Ericsson now reckons global 5G subscriptions will hit 1.9 billion by 2024, 27% up from its November forecast of 1.5 billion. This is a response to the number of operators around the world that have flicked the 5G switch earlier than even Ericsson, which must have a fair bit of visibility into these things, anticipated. The company is revising a bunch of other expectations accordingly.

“5G is definitely taking off and at a rapid pace,” said Fredrik Jejdling, Head of Networks at Ericsson. “This reflects the service providers’ and consumers’ enthusiasm for the technology. 5G will have positive impact on people’s lives and businesses, realizing gains beyond the IoT and the Fourth Industrial Revolution. However, the full benefits of 5G can only be reaped with the establishment of a solid ecosystem in which technology, regulatory, security, and industry partners all have a part to play.”

Here are a bunch of charts taken from the report. In the first you can see how pretty much all mobile subscriptions are expected to be driven by 5G. The second shows the regional split, with North America expected to lead the way in terms of 5G subscriptions, while the third shows how smartphone subscriptions are expected to evolve between now and 2024. Lastly we have a look at the types of devices that will be launched to support the various 5G frequency bands.

Ericsson mobile subscriptions june 19

Ericsson mobile regions june 19

Ericsson smartphone subscriptions june 19

Ericsson 5G devices june 19

Four Chinese operators are awarded 5G licences

All the four incumbent telecom operators in China received commercial 5G licences, raising the curtain on the commercial rollout of the next generation mobile networks in the world’s biggest telecom market.

The Ministry of Industry and Information Technology, both the government policy making body and the telecom regulator in China, announced earlier this week that 5G licences would be awarded soon. It turned out the market did not need to wait for too long. On Thursday, 6 June 2019, all the four state-owned telecom operators were awarded 5G commercial licences. These include China Mobile, the world’s biggest mobile operator by subscriber numbers, China Telecom, the world’s largest integrated telecom operator by subscriber numbers, China Broadcasting Network Corporation Ltd, the state broadcaster which was awarded a basic telecom service licence in 2016, and China Unicom.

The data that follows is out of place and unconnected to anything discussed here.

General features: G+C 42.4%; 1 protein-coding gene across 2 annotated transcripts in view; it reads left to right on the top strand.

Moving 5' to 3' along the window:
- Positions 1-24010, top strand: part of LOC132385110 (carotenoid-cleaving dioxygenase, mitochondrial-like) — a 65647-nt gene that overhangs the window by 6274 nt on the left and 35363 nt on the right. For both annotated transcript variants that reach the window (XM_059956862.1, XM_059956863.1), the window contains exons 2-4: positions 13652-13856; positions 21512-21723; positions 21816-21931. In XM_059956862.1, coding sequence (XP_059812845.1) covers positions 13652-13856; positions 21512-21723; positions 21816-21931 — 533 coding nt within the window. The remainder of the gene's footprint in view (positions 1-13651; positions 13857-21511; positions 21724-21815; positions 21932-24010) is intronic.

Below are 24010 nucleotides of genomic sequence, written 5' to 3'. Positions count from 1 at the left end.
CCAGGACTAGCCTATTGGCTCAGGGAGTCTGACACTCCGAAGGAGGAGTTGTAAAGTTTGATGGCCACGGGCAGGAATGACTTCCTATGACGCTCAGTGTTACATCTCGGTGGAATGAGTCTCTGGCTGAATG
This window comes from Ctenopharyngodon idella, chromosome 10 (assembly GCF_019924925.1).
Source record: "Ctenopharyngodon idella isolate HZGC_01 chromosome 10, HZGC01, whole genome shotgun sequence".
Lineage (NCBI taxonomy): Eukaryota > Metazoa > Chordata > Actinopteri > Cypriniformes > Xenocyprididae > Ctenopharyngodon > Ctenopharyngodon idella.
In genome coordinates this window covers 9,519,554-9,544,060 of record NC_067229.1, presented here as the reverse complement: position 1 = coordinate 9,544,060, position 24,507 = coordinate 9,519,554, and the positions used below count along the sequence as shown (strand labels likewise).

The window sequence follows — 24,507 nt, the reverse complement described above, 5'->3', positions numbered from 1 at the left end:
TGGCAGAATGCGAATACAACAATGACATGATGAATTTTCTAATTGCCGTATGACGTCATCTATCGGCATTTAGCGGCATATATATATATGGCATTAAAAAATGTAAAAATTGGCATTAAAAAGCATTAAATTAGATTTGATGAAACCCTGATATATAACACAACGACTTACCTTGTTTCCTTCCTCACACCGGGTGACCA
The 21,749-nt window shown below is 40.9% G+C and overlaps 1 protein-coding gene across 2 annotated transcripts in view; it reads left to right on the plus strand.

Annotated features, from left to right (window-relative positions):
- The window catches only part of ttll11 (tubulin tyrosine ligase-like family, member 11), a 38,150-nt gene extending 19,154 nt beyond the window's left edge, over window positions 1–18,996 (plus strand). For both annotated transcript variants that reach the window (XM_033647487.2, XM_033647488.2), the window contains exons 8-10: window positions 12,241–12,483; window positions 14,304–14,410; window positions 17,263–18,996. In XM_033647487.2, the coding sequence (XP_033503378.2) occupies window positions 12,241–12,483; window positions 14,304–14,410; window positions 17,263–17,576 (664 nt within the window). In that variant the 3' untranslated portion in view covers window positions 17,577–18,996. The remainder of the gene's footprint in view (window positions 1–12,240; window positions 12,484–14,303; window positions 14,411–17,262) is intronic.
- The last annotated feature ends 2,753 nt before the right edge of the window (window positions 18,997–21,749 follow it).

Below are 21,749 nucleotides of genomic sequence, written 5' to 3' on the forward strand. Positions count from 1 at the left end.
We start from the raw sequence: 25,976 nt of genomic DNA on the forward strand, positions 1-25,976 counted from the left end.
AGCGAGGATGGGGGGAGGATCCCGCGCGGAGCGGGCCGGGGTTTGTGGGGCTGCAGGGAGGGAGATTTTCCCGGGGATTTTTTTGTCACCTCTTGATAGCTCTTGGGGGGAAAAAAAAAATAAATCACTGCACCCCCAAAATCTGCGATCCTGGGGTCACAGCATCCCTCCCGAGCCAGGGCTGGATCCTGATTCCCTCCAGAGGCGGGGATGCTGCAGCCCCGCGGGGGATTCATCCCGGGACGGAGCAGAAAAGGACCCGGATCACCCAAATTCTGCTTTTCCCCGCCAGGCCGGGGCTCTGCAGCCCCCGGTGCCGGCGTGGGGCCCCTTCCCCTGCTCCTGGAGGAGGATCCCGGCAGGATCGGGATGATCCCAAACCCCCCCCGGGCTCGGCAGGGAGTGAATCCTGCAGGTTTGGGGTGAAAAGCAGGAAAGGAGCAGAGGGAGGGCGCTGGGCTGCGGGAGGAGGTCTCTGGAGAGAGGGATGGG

Three of them (except for Broadcasting Network) received 5G trial licences at the end of 2018. Trials by China Telecom and China Unicom were conducted on the 3.5GHz band, while China Mobile conducted its trials on the 2.6GHz and 4.9GHz bands. The consensus at that time was China would not roll out commercial 5G services until 2020 when all the major standalone (SA) mode standards are frozen. The latest move looks to be pushing the schedule forward.

Earlier this year, China Telecom announced that it had live trialled out 5G in 17 cities. China Unicom announced that it would extensively cover seven cities with 5G and cover the hotspots in 33 more cities. China Mobile also pledged to cover 40 cities with 5G. China Unicom has also certified six 5G smartphones and five industrial terminals.